Dissatisfied with the level of commitment to his diplomatic assignment, Bangladesh’s Ambassador to Washington DC Mohammad Imran was recently told to proceed on long leave by the Sheikh Hasina regime.
The surprising move comes at a time when the threat of US punitive measures hangs over the ruling Awami League government which has repeatedly been advised by the American State Department to hold free, fair and violence-free elections.
According to reports, Imran, who was posted to Washington DC from New Delhi in September 2022, proceeded on leave for an “indefinite” period of time on November 22. In accordance with diplomatic norms, he is said to have informed the State Department of his “decision” to go on leave.
What has raised eyebrows among diplomatic circles in Dhaka is that Imran’s move came four days after he presented his credentials — as part of “concurrent accreditation” – to Columbian President Gustavo Francisco Petro Urrego at the presidential palace in Bogota on November 18. Bangladesh has no mission in Bogota.
However, within four days of his return to Washington DC, Imran, who is on contractual service, applied for long leave and immediately left for Australia to be with one of his children living there.
Reacting to this development, Bangladesh Foreign Secretary Masud Bin Momen, who was in India earlier this week, today said in Dhaka that Imran was on “sanctioned leave”. Responding to reporters’ queries, Momen said, “After two years we are entitled to take leave. He is entitled to take one month leave. But he took less than a month’s leave”.
Taking pains to offer an explanation, Momen continued that “his (Imran’s) was a sanctioned leave. It’s an old application. We just approved it now. He will join even before the election”.
However, Bangladesh government sources said that the Sheikh Hasina regime was “not satisfied with his efforts” over the past few months and “advised him to proceed on leave”. Bangladesh’s Deputy Chief of Mission at the country’s embassy in Washington DC, Ferdousi Shahriar, will now be in charge.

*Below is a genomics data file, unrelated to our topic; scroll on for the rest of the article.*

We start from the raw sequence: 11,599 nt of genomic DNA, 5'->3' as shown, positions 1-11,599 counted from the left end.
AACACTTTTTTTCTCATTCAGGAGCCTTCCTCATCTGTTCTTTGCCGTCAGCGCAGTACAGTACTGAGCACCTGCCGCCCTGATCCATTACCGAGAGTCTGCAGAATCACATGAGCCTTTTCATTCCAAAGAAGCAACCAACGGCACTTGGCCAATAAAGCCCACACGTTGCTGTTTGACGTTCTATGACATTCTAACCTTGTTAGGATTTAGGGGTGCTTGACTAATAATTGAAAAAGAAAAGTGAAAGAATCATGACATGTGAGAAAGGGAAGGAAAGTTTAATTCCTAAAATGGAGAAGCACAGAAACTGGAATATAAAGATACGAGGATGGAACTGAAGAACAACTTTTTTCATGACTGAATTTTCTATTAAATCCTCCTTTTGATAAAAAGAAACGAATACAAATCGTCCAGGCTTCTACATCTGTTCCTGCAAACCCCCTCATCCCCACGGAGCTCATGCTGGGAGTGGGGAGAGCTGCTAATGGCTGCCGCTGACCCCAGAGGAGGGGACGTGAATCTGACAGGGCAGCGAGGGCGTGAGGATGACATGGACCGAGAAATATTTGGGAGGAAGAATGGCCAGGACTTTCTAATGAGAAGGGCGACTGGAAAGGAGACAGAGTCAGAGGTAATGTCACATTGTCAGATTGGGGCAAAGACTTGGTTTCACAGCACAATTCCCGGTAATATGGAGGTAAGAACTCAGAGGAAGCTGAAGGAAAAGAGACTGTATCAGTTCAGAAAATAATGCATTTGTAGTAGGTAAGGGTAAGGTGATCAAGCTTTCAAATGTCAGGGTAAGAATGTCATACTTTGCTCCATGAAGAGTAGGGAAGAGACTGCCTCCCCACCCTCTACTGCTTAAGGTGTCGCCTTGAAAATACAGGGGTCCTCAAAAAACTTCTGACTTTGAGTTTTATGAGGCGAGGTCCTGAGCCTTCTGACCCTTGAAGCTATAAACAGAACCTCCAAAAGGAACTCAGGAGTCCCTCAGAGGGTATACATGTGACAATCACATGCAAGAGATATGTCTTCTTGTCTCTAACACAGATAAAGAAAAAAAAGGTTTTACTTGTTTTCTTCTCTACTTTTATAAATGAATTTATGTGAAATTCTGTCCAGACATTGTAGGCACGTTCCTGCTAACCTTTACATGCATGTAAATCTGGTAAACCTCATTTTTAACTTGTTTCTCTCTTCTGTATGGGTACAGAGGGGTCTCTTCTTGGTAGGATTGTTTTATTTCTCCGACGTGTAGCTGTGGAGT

Speaking to Northeast News, a former Bangladesh foreign secretary agreed that it was “indeed unusual” for Imran to proceed on a month’s leave now and that it was “equally unusual” for the government to approve his leave application when Bangladesh’s bilateral relations with the US was “not at its best”.
But a former Bangladesh ambassador to the US, who did not want to be identified, said “yes and no” in response to a question whether he considered the “timing to go leave surprising and unusual”. The former envoy agreed that ambassadors were well within their rights to claim a month’s paid leave but applications are usually submitted at least three to four months before approval is granted at headquarters.
On the other hand, this former envoy said, Imran’s “leaving station” at a time when US-Bangladesh bilateral relations had touched new nadir “does lead us to ask questions” on his effectiveness in the US capital.
For the record, Imran was part of the discussions in October when Salman F Rahman, Prime Minister Sheikh Hasina’s investment and industry advisor, met two senior American State Department officials in an effort to avert any strong measures against the ruling Awami League regime.
A career foreign service officer, Imran belongs to the 1986 batch of the Bangladesh Civil Service’s foreign affairs cadre. Besides serving as Bangladesh’s high commissioner to India between 2020 and 2022, Imran has been ambassador in the United Arab Emirates, Uzbekistan, Director General of Foreign Affairs in Dhaka, Deputy High Commissioner in Kolkata and held several other diplomatic assignments in his career.